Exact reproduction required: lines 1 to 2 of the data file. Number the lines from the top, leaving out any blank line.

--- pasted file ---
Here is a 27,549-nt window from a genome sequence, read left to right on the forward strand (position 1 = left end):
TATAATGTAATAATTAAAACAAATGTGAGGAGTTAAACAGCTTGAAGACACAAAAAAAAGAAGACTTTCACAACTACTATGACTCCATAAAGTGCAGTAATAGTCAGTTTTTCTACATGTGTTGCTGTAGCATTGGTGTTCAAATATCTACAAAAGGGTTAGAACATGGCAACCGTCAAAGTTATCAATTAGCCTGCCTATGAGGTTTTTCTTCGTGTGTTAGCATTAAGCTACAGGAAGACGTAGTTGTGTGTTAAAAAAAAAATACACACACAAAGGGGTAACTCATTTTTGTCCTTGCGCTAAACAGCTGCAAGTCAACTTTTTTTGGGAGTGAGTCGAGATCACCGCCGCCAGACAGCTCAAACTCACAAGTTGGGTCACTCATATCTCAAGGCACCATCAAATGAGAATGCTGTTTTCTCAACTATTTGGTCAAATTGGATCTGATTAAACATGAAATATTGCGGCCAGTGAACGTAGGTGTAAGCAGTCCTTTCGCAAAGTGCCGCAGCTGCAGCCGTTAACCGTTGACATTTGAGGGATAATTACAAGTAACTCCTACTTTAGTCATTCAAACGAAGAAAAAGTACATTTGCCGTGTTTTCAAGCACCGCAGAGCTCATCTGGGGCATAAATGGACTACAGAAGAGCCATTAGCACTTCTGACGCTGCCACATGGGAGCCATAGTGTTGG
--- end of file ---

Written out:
Here is a 27,549-nt window from a genome sequence, read left to right on the forward strand (position 1 = left end):
TATAATGTAATAATTAAAACAAATGTGAGGAGTTAAACAGCTTGAAGACACAAAAAAAAGAAGACTTTCACAACTACTATGACTCCATAAAGTGCAGTAATAGTCAGTTTTTCTACATGTGTTGCTGTAGCATTGGTGTTCAAATATCTACAAAAGGGTTAGAACATGGCAACCGTCAAAGTTATCAATTAGCCTGCCTATGAGGTTTTTCTTCGTGTGTTAGCATTAAGCTACAGGAAGACGTAGTTGTGTGTTAAAAAAAAAATACACACACAAAGGGGTAACTCATTTTTGTCCTTGCGCTAAACAGCTGCAAGTCAACTTTTTTTGGGAGTGAGTCGAGATCACCGCCGCCAGACAGCTCAAACTCACAAGTTGGGTCACTCATATCTCAAGGCACCATCAAATGAGAATGCTGTTTTCTCAACTATTTGGTCAAATTGGATCTGATTAAACATGAAATATTGCGGCCAGTGAACGTAGGTGTAAGCAGTCCTTTCGCAAAGTGCCGCAGCTGCAGCCGTTAACCGTTGACATTTGAGGGATAATTACAAGTAACTCCTACTTTAGTCATTCAAACGAAGAAAAAGTACATTTGCCGTGTTTTCAAGCACCGCAGAGCTCATCTGGGGCATAAATGGACTACAGAAGAGCCATTAGCACTTCTGACGCTGCCACATGGGAGCCATAGTGTTGG